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In D&D 5e, does a successful saving throw against poison confer immunity (or at least reduced damage, depending on the poison) from that poison for life, for that combat, or only for that hit? Do I have to repeat the saving throw every time I get hit?

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  • \$\begingroup\$ what kind of poison are you talking about? Poison is a damage type. But there are also things that apply the poisoned condition. So, please be specific? What attacked your PC and what kind of poison was it? \$\endgroup\$ – KorvinStarmast May 1 at 19:39
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In general you'll need to look to the specific effect's rules. Most often you probably have something like this, from the Giant Poisonous Snake statblock:

Hit: 6 (1d4 + 4) piercing damage, and the target must make a DC 11 Constitution saving throw, taking 10 (3d6) poison damage on a failed save, or half as much damage on a successful one.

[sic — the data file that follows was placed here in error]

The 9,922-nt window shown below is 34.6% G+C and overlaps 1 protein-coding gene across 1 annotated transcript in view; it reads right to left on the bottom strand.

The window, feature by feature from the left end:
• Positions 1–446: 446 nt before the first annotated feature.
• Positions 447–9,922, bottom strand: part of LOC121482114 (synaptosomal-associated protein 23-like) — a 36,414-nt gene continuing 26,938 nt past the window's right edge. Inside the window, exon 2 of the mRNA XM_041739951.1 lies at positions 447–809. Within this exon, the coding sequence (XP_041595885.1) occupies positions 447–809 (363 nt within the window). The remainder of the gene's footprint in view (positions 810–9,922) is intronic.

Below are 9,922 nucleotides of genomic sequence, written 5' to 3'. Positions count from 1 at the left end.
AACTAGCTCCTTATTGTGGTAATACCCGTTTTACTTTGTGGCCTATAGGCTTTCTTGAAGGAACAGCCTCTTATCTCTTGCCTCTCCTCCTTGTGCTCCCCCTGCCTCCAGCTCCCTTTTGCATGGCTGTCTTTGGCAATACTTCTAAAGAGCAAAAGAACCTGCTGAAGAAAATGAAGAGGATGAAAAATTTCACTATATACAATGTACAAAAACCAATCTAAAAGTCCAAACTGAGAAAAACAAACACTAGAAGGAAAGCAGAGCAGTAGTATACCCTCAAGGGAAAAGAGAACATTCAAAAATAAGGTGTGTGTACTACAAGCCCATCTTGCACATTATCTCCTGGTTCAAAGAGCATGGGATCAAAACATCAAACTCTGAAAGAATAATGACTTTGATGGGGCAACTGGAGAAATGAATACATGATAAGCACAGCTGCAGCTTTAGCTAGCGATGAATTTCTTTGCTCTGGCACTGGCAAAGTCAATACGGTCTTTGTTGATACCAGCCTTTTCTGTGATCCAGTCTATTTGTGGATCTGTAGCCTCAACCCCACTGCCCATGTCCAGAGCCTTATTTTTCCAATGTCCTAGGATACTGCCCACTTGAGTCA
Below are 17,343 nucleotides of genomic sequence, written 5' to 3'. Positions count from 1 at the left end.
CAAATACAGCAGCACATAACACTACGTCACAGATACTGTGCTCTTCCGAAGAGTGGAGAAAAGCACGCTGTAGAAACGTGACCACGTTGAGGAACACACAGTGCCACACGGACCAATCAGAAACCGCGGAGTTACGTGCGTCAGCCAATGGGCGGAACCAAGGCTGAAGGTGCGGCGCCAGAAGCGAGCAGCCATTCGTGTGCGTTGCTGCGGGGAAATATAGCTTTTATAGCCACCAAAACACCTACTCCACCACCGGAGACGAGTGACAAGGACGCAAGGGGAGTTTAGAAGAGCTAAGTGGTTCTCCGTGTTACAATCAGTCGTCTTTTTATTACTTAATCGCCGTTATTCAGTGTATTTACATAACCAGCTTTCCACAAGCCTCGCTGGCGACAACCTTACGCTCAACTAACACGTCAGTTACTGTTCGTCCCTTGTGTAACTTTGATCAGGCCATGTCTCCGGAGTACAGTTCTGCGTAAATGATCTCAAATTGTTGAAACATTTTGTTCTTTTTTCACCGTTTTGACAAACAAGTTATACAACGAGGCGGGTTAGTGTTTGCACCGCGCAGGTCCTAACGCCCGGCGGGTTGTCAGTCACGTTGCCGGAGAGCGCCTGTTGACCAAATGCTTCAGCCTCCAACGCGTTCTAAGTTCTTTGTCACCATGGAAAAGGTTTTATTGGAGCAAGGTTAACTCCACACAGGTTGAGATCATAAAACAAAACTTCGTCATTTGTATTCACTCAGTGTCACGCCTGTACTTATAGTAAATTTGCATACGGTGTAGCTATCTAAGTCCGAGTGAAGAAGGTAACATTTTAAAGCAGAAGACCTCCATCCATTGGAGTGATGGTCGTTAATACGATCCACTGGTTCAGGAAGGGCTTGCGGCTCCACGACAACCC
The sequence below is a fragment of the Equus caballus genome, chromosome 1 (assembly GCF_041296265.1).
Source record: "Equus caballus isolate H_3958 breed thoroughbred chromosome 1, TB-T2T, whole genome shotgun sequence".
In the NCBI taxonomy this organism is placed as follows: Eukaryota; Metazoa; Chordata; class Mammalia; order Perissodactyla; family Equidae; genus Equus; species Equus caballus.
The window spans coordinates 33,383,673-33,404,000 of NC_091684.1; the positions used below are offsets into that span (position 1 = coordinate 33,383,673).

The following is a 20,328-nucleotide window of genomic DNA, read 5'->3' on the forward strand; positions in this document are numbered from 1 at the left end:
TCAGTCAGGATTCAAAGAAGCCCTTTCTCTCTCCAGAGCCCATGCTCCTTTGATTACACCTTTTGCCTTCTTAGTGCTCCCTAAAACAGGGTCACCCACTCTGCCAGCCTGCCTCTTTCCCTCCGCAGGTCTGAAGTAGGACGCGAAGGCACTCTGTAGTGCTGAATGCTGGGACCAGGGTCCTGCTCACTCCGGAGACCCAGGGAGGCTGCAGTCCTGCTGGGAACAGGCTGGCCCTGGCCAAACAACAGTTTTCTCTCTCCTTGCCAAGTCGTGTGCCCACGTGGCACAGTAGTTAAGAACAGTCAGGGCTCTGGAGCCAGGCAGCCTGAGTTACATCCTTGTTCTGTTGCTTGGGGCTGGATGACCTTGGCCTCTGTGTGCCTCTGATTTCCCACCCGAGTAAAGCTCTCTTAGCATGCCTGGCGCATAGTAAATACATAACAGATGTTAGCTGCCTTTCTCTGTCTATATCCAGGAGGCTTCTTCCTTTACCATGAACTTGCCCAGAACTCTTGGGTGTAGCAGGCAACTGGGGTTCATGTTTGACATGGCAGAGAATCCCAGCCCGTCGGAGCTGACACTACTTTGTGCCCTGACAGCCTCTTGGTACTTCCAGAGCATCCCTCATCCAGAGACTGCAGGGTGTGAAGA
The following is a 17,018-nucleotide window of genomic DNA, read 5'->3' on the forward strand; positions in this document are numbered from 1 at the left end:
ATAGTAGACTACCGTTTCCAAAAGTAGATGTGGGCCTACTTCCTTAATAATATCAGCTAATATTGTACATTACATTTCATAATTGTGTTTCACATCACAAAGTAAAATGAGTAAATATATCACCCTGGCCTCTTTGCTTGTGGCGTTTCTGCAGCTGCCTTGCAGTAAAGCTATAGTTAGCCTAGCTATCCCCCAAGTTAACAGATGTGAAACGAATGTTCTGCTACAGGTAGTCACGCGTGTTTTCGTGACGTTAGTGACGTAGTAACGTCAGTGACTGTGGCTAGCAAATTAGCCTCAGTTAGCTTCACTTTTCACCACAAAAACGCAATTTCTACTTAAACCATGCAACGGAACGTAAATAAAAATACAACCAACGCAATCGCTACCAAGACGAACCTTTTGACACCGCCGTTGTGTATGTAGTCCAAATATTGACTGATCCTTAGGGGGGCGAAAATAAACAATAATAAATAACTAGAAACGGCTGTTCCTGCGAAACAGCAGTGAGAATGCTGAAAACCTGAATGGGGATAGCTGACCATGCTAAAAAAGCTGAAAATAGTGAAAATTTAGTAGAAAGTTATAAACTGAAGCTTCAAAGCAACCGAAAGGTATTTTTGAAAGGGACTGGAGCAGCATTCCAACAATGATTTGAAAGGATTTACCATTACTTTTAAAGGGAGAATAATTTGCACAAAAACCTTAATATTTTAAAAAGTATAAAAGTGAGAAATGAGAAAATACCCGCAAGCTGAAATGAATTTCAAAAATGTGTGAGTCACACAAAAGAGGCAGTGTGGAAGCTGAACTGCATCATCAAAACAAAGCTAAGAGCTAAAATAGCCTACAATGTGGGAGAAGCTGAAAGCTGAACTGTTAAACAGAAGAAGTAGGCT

If the rules don't say otherwise, like in this case, a save protects only against that one instance of the effect - if the snake bites you again, you'll need to make the save again.

When a save protects you for longer, it'll be explicitly stated in the rules for the ability you're saving against. Often that will use wording something like this:

If the target successfully saves against the effect, or if the effect on it ends, the target is immune to this fiend's Charm for the next 24 hours.

This is actually from the Charm ability of the Incubus and Succubus, but the principle is the same - if a saving throw grants a longer-term immunity to an effect, rather than simply preventing or weakening a single instance, the ability itself will tell you so.

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